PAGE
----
One of the last small capacity grain elevators in west-central Saskatchewan is closing, ending one town’s grain-handling era.
Turtleford’s Richardson Pioneer elevator stopped taking grain as of December 31, 2012. It was the only small elevator on the defunct North Battleford-Turtleford CNR line that survived after railway service halted in 2000.
The elevator’s grain buyer says flagging demand wasn’t the problem.
Each year elevator staff dump and ship about one million bushels, including canola and bin butts. They also source 1.8 million bushels for farm pickup.
“Now our business is three times what it was, but we can’t keep up to the safety codes,” says Roland Olson, grain buyer.
The elevator’s office needs a $50,000 investment to take care of mold and other issues. The rest of the facility needs a further $250,000 or so of work.
Elevator staff will be selling crop inputs out of the elevator this spring. In July 2013, the elevator will close completely.
“But we’re still going to do that. I’m just going to work out of my house now, with a laptop and a truck,” says Olson.
With a capacity of just over 3,000 metric tonnes, the Turtleford elevator is one of the few small elevators left in the region. Other small elevators run in Shellbrook, Cutknife, and Rabbit Lake, though Olson says the Rabbit Lake elevator is set to close as well.
Longer drives for farmers
The elevator’s closure will mean a longer driver for the Turtleford farmers, along with farmers from St. Walburg and north. Large grain terminals at North Battleford and Lloydminster are both nearly 90 kilometres from Turtleford. The shut-down will also affect farmers with partial loads.
“There’s one guy in Rapid View, he hauls about two, three ton loads a year. Just, again, what doesn’t fit in the semis. So now he’ll have to say to heck with it, or go to Battleford,” says Olson.
Jay Millard farms near Livelong, which is about 20 kilometres east of Turtleford. Millard hauls 75 to 100 loads of his own grain each year. He also runs a trucking business, hauling grain for other farmers.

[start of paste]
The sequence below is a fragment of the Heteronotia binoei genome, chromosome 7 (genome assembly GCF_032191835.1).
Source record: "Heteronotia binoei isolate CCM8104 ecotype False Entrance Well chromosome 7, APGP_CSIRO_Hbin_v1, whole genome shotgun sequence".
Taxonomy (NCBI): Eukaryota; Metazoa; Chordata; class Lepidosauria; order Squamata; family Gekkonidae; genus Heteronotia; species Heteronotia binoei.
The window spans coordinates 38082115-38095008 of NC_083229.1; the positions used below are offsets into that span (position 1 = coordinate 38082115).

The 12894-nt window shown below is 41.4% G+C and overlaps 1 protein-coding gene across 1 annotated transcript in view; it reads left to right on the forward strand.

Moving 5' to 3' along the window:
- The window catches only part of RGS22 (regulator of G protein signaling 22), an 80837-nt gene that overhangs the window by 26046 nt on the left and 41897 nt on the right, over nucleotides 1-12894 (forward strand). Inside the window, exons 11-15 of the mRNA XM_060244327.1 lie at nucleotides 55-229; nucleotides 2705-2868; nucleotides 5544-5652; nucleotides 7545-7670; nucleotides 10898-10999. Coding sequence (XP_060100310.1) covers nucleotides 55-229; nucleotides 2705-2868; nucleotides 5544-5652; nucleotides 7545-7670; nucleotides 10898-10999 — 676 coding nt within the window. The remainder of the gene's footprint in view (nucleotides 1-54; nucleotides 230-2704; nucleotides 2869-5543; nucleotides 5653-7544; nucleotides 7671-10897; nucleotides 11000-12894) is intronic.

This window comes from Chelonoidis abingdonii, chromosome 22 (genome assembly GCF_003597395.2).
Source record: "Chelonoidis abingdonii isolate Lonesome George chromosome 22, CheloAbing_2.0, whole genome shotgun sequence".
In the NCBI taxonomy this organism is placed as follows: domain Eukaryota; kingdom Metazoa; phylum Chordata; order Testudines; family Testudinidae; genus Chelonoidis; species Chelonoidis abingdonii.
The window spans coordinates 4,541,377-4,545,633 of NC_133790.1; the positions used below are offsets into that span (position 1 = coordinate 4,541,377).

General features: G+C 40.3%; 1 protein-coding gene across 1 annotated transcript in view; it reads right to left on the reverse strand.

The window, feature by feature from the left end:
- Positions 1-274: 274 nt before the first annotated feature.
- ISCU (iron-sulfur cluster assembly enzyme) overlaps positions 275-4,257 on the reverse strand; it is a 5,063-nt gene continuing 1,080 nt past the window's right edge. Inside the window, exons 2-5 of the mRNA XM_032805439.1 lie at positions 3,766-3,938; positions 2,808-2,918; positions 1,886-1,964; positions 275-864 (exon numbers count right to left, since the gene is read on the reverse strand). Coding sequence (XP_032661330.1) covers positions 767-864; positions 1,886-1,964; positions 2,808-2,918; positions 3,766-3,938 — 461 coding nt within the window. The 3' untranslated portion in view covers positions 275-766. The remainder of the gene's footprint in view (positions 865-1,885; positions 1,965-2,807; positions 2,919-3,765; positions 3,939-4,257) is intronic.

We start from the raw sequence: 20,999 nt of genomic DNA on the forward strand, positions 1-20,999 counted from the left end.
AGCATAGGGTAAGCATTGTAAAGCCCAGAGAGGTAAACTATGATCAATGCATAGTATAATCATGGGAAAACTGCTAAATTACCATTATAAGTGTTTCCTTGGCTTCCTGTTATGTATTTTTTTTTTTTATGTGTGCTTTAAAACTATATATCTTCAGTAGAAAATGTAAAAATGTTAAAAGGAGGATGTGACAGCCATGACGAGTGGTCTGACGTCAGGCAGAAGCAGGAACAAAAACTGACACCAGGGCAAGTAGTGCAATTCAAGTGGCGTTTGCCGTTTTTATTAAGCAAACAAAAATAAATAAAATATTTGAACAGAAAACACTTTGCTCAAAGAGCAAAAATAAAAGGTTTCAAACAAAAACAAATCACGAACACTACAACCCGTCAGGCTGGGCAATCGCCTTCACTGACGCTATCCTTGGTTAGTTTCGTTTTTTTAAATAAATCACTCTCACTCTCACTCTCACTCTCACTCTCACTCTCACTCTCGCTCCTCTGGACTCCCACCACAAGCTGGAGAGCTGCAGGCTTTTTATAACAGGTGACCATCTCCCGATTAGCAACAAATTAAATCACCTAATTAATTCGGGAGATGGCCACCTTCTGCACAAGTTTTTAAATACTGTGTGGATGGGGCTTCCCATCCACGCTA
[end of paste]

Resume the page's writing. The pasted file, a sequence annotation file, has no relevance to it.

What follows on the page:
Millard says he usually hauls to the terminals in Lloydminster or the Battlefords. He says farmers from as far north as Pierceland haul their grain to North Battleford, which is about 150 kilometres each way.
Some farmers say having fewer terminals is less efficient. “It just creates so much congestion on the other end because you get so much funneled into such few spots. Line ups and waits,” says Millard.
Part of a trend
Millard wasn’t surprised when he heard Turtleford’s elevator was closing. “It was in the making for a long time.”
Olson says the trend of centralizing grain terminals to larger centres started in the mid-90s.
“None of the smaller elevators were making money and basically the whole business was geared towards large car spots,” says Olson.
The Richardson Pioneer elevator was built in 1981. A Saskatchewan Wheat Pool elevator was built in 1992, Olson says. But the Sask. Wheat Pool elevator didn’t survive when CNR stopped service 13 years ago.
“Ninety-five per cent of the elevators closed when that happened. We were lucky. We were an hour from each terminal and the company wanted a presence in the community. We had a good business so they let us stay,” says Olson.
But Millard credits Olson for persuading Richardson Pioneer to keep the elevator open.
“He raised his family there. That was home. He didn’t want to go anywhere else. He was happy there and he stayed as long as he could.”
Olson has been working at the elevator for 37 years. He is only the fourth grain buyer to run the elevator since the early 1920’s.Olson says the low turnover rate is almost unheard of. “That’s because of the community. Everybody likes it here,” says Olson. †
Lisa Guenther is a field editor for Grainews based at Livelong, Sask.